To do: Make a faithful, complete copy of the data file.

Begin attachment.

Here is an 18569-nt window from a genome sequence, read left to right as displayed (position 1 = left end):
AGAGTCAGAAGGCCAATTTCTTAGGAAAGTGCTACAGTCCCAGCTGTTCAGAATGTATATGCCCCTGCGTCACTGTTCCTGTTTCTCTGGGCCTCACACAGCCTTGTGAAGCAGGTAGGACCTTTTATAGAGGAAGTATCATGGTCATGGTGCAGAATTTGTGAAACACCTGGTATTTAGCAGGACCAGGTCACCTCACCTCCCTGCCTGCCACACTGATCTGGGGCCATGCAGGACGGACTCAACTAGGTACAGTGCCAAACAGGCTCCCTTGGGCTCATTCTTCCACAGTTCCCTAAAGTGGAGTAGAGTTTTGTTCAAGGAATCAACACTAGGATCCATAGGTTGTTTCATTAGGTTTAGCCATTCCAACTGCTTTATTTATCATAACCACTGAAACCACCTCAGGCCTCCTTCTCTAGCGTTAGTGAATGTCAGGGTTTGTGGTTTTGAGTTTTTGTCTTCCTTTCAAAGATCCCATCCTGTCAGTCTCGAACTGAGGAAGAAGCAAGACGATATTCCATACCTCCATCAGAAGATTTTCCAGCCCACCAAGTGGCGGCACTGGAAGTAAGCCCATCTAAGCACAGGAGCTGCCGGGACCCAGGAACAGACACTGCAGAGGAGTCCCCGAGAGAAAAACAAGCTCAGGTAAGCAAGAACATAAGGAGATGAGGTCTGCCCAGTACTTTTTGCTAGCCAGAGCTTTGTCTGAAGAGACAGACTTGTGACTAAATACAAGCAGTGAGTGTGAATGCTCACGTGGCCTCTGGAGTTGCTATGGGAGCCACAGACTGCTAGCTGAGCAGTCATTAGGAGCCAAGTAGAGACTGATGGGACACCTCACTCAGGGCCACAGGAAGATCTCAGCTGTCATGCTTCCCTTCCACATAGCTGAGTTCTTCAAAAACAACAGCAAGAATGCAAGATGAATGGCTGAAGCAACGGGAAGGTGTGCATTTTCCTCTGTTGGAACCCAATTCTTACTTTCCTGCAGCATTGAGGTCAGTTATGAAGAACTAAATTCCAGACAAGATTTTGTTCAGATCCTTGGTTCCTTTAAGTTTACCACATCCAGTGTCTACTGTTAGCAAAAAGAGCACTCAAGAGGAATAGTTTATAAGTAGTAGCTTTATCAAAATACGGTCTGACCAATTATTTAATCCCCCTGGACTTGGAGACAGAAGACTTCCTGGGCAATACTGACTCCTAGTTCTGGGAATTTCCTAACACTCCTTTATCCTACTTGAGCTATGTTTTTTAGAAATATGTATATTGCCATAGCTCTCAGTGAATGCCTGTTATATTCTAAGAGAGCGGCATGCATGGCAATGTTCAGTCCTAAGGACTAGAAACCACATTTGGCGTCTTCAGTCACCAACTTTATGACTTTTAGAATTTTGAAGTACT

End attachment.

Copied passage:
Here is an 18569-nt window from a genome sequence, read left to right as displayed (position 1 = left end):
AGAGTCAGAAGGCCAATTTCTTAGGAAAGTGCTACAGTCCCAGCTGTTCAGAATGTATATGCCCCTGCGTCACTGTTCCTGTTTCTCTGGGCCTCACACAGCCTTGTGAAGCAGGTAGGACCTTTTATAGAGGAAGTATCATGGTCATGGTGCAGAATTTGTGAAACACCTGGTATTTAGCAGGACCAGGTCACCTCACCTCCCTGCCTGCCACACTGATCTGGGGCCATGCAGGACGGACTCAACTAGGTACAGTGCCAAACAGGCTCCCTTGGGCTCATTCTTCCACAGTTCCCTAAAGTGGAGTAGAGTTTTGTTCAAGGAATCAACACTAGGATCCATAGGTTGTTTCATTAGGTTTAGCCATTCCAACTGCTTTATTTATCATAACCACTGAAACCACCTCAGGCCTCCTTCTCTAGCGTTAGTGAATGTCAGGGTTTGTGGTTTTGAGTTTTTGTCTTCCTTTCAAAGATCCCATCCTGTCAGTCTCGAACTGAGGAAGAAGCAAGACGATATTCCATACCTCCATCAGAAGATTTTCCAGCCCACCAAGTGGCGGCACTGGAAGTAAGCCCATCTAAGCACAGGAGCTGCCGGGACCCAGGAACAGACACTGCAGAGGAGTCCCCGAGAGAAAAACAAGCTCAGGTAAGCAAGAACATAAGGAGATGAGGTCTGCCCAGTACTTTTTGCTAGCCAGAGCTTTGTCTGAAGAGACAGACTTGTGACTAAATACAAGCAGTGAGTGTGAATGCTCACGTGGCCTCTGGAGTTGCTATGGGAGCCACAGACTGCTAGCTGAGCAGTCATTAGGAGCCAAGTAGAGACTGATGGGACACCTCACTCAGGGCCACAGGAAGATCTCAGCTGTCATGCTTCCCTTCCACATAGCTGAGTTCTTCAAAAACAACAGCAAGAATGCAAGATGAATGGCTGAAGCAACGGGAAGGTGTGCATTTTCCTCTGTTGGAACCCAATTCTTACTTTCCTGCAGCATTGAGGTCAGTTATGAAGAACTAAATTCCAGACAAGATTTTGTTCAGATCCTTGGTTCCTTTAAGTTTACCACATCCAGTGTCTACTGTTAGCAAAAAGAGCACTCAAGAGGAATAGTTTATAAGTAGTAGCTTTATCAAAATACGGTCTGACCAATTATTTAATCCCCCTGGACTTGGAGACAGAAGACTTCCTGGGCAATACTGACTCCTAGTTCTGGGAATTTCCTAACACTCCTTTATCCTACTTGAGCTATGTTTTTTAGAAATATGTATATTGCCATAGCTCTCAGTGAATGCCTGTTATATTCTAAGAGAGCGGCATGCATGGCAATGTTCAGTCCTAAGGACTAGAAACCACATTTGGCGTCTTCAGTCACCAACTTTATGACTTTTAGAATTTTGAAGTACT